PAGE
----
I was pretty glad to finally hear an explanation that could finally not be argued, as far as I was concerned. Micronationalism is such a unique part of life, that it can be difficult to explain it to those who’ve never fully experienced it. Its concept isn’t explained on the news, in schools, or any other area for that matter. In order to understand, you have to WANT to understand it.

“The opinions I at first expressed about micronations being perceived by the public as roleplaying games could actually be quite useful from a secretive revolutionary standpoint, I suppose.” my friend stated. “Forming alliances with like-minded micronations could be equivalent to the different lodges associated with the Masonic grand lodge, I’d suppose. Of course this association with historical Freemasonry would only apply if there were a shared revolutionary goal as was historically true of the Freemasons. The analogy does help me to comprehend this otherwise quite nebulous subject.” he ended.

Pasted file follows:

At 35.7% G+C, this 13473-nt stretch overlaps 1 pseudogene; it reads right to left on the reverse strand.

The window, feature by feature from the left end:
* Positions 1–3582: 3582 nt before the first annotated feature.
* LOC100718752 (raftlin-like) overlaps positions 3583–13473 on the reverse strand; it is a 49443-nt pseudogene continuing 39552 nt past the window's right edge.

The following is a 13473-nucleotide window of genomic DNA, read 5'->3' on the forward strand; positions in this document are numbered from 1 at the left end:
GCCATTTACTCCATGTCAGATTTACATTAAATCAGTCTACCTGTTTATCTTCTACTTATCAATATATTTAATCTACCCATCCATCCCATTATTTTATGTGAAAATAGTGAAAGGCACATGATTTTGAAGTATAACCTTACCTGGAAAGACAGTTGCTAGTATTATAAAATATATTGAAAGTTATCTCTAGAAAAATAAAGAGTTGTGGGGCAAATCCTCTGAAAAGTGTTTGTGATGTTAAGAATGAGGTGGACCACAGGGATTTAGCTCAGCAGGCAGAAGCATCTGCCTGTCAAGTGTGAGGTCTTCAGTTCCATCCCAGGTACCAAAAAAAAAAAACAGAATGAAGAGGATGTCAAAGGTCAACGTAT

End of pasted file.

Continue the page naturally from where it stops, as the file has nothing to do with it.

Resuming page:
Not everyone may agree with this approach, or this view on explaining micronationalism, but in my case it certainly helped ease the understanding and void out the previous mockery and laughing I had received. I’m sure there are even better ways of explaining it, however given the fact that this community has a hard time being received in a positive or serious light, there can never be too many ways of explaining who we are and what we are doing.

Grand Duke Travis to discuss micro currency and crypto

Many know Grand Duke Travis McHenry from Westarctica, but others know him from his personal small business, Bloodstone Studios.

Whether you love ‘em or hate ‘em, McHenry has left an imprint on the micronational community, as well as the world with his work on environmentalism.

On Friday, May 13, the Grand Duke of Westarctica will guest on the Micro Improvement podcast to discuss micronational currency, as well as cryptocurrency.

After speaking with McHenry, I was able to collect much needed information on how to go about designing currency, the types of ways of producing it and alternatives, such as coins and stamps.